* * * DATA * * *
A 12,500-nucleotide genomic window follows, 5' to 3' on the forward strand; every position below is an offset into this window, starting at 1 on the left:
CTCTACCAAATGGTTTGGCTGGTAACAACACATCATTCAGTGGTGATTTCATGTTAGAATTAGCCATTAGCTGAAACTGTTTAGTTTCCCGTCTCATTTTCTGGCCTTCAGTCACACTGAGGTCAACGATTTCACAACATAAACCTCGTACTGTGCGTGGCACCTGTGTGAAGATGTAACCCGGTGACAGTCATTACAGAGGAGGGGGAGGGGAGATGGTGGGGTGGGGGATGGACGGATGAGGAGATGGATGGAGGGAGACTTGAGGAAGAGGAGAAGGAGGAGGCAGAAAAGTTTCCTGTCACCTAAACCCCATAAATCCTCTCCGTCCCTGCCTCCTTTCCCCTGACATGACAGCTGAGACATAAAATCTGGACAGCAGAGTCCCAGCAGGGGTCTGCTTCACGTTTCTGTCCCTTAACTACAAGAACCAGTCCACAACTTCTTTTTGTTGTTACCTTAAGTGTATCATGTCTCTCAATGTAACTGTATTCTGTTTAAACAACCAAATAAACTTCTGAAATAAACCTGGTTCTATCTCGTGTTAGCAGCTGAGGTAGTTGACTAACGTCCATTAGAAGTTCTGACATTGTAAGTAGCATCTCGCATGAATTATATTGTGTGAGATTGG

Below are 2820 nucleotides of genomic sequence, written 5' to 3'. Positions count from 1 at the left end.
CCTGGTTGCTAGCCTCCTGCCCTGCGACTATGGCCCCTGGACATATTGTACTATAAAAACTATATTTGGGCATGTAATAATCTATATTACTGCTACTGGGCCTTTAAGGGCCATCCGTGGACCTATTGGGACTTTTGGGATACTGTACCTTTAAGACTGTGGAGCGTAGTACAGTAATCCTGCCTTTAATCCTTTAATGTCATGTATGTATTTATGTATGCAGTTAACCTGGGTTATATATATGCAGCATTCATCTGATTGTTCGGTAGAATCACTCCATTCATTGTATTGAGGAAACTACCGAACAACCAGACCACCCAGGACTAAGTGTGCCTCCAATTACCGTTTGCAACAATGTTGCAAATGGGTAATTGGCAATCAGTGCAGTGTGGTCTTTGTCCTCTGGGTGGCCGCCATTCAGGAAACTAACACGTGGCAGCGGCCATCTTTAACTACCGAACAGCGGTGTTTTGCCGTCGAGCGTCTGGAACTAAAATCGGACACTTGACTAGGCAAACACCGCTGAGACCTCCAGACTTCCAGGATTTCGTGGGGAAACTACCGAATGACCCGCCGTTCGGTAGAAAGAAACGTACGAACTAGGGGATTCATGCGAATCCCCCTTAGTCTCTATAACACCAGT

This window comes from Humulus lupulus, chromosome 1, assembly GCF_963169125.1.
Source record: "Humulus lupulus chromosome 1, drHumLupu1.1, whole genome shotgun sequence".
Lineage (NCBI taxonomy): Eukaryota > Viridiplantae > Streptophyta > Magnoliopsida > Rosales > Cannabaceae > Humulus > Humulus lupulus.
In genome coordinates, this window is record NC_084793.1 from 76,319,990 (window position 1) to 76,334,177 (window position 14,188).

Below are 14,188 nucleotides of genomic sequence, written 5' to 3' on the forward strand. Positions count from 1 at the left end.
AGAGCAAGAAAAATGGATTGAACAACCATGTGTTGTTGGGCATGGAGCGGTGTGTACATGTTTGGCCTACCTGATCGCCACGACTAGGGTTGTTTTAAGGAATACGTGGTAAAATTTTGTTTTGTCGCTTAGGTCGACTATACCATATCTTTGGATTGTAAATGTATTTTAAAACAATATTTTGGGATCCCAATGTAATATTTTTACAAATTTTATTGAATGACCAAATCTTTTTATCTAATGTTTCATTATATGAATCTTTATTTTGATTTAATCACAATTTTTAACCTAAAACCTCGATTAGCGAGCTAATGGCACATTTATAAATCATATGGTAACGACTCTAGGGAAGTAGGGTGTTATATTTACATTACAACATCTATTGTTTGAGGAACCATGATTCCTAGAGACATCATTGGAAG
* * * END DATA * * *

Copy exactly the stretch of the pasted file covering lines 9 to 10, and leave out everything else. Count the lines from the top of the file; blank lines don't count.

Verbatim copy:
Below are 14,188 nucleotides of genomic sequence, written 5' to 3' on the forward strand. Positions count from 1 at the left end.
AGAGCAAGAAAAATGGATTGAACAACCATGTGTTGTTGGGCATGGAGCGGTGTGTACATGTTTGGCCTACCTGATCGCCACGACTAGGGTTGTTTTAAGGAATACGTGGTAAAATTTTGTTTTGTCGCTTAGGTCGACTATACCATATCTTTGGATTGTAAATGTATTTTAAAACAATATTTTGGGATCCCAATGTAATATTTTTACAAATTTTATTGAATGACCAAATCTTTTTATCTAATGTTTCATTATATGAATCTTTATTTTGATTTAATCACAATTTTTAACCTAAAACCTCGATTAGCGAGCTAATGGCACATTTATAAATCATATGGTAACGACTCTAGGGAAGTAGGGTGTTATATTTACATTACAACATCTATTGTTTGAGGAACCATGATTCCTAGAGACATCATTGGAAG